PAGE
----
A couple of people found it amusing when I casually mentioned my loose gaming schedule I’m attempting to follow. I guess this is one of many sad attributes that explain my prolonged singledom. If I don’t plan, I find it slightly unnerving not knowing what releases are ahead and how I can strategise what games to play around any up-coming titles. Take my current situation; it’s a bit of a busy one with various games vying for my attention, but with a degree of planning I should be able to coincide everything perfectly and have minimal overlap. Yes, I’m that geeky.
Christmas has just passed, and, like you, I’ve added a few new additions to my video game arsenal. To be specific, I currently have Lego Indiana Jones, Batman Arkham Asylum, and Dragon Age: Origins fresh in their wrapper. At least all three were until I decided to play Dragon Age: Origins. You see, it would have been a quick and dirty run-through of Batman (I’ve heard the story isn’t particularly long) if Mass Effect 2 wasn’t released less than 4 weeks away. Make no mistake, the Mass Effect sequel is taking well deserved priority in my schedule, and so I have to plan around that. Comprende?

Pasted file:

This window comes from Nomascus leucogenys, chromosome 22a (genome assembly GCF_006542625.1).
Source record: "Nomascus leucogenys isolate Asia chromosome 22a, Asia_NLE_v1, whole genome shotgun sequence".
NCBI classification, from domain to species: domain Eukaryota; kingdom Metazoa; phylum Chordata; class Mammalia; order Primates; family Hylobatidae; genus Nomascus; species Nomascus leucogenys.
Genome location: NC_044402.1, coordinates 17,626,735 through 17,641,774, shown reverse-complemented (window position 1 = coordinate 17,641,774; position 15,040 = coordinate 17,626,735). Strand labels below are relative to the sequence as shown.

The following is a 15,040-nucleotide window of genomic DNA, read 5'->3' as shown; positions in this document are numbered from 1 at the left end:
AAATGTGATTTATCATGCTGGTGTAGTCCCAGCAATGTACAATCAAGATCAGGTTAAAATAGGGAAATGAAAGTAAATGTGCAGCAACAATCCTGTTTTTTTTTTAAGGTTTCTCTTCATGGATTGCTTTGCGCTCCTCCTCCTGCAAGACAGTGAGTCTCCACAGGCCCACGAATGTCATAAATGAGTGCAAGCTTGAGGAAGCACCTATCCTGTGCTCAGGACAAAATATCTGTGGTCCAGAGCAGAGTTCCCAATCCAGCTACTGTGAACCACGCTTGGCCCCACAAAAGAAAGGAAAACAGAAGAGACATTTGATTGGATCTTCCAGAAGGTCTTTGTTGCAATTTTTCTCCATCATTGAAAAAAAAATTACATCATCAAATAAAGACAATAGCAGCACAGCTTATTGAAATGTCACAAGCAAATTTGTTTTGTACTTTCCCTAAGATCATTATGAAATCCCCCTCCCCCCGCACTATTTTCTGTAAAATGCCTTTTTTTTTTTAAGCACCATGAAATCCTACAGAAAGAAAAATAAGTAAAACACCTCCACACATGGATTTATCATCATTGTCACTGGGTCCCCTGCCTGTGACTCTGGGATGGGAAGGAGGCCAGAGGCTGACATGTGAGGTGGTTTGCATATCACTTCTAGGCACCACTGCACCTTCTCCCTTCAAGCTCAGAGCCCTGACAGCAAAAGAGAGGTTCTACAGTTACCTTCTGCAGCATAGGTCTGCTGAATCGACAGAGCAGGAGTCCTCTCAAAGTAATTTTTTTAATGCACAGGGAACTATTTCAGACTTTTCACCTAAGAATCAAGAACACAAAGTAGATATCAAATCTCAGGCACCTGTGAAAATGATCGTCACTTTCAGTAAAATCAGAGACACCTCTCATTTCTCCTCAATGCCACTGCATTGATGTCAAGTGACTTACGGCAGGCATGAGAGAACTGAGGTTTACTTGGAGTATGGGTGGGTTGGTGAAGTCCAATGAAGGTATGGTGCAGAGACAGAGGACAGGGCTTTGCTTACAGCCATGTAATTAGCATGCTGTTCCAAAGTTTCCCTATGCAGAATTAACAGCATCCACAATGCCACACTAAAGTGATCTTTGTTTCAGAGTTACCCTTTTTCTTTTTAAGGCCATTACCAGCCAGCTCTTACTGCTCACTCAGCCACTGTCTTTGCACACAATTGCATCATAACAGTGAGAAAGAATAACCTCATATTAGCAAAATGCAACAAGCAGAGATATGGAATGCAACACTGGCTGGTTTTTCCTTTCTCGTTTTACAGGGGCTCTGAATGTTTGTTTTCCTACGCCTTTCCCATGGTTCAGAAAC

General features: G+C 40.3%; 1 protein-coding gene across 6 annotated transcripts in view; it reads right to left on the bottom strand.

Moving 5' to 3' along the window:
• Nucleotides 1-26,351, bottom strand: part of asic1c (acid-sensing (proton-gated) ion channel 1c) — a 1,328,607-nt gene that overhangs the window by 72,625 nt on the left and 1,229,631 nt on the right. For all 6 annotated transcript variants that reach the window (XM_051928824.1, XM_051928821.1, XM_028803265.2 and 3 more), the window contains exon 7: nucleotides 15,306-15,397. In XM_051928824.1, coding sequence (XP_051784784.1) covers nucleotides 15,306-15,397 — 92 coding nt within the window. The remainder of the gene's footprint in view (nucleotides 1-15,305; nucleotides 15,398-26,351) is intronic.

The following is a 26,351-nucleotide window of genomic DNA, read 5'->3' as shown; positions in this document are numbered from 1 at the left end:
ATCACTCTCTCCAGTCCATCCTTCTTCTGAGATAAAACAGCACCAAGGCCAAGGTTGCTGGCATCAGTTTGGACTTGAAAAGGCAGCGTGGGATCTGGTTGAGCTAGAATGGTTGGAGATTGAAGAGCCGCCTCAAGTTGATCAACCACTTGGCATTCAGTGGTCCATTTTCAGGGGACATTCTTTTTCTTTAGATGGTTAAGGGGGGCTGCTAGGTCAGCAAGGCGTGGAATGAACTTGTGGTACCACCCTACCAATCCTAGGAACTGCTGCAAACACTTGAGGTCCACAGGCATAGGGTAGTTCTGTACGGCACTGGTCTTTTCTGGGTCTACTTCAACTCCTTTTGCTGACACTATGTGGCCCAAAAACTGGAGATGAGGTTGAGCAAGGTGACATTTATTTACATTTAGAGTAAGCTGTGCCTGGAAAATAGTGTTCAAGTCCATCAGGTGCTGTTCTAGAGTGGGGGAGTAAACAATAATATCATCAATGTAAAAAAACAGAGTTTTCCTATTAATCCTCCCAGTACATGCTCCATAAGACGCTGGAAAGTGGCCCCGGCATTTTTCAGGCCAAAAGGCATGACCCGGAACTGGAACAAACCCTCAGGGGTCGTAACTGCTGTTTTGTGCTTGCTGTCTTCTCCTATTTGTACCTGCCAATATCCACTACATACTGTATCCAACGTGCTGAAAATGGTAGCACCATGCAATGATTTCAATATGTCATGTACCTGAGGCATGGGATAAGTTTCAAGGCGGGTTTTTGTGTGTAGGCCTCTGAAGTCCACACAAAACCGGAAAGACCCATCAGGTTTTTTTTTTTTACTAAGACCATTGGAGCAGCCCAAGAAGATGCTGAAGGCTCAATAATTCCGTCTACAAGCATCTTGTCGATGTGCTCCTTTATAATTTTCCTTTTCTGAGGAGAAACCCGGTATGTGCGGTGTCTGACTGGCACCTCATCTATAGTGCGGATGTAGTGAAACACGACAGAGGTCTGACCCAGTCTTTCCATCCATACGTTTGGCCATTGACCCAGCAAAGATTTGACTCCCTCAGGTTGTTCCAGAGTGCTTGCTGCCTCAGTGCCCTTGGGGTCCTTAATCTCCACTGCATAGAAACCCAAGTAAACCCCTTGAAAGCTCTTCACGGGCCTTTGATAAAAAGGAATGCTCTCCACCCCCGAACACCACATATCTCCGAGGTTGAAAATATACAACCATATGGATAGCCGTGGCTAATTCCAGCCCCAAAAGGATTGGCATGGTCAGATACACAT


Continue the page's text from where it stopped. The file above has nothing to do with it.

This becomes tricky considering I stick to one game at a time. If a game has a story, which most do, I’ll see it through from start to finish without interruption from another game. I can break it up by playing something casual a la Trials HD or Battlefield 1943, but to swap between, say, Dragon Age: Origins and Mass Effect 2 would kill me. This is why I need a schedule!
I’m playing a PS3 game. Yes, you read that right. I couldn’t resist, though, as Ni no Kuni is a PS3 exclusive and a JRPG. It seems like I haven’t played a JRPG in forever as they’re feeling increasingly sparse on current-gen consoles, which is disheartening as they are one of my favourite genres.
I’ve added trigger pads to my PS3′s controller so it’s more suited to people who have normal sized hands. That, coupled with the fact Ni no Kuni is (so far) astonishing, is enough to have me glaze over the fact I can’t chat to my friends whilst online, or I won’t be unlocking any Achievements (Trophies just aren’t the same).
10 hours into Ni No Kuni and I’m thinking the PS3 ain’t so bad. It seems suited to JRPGs, the type of game you don’t mind shutting yourself off to play. Still, I’d like to see more traditional JRPGs on the 360.
The Tomb Raider series means a lot to me, and while I admit it has lost its footing in recent years, I’ve always stuck by Lara. The latest Tomb Raider, however, has been completely re-imagined and – at some points – doesn’t even feel like a TR game. It’s a welcome change, though, and has me well and truly hooked.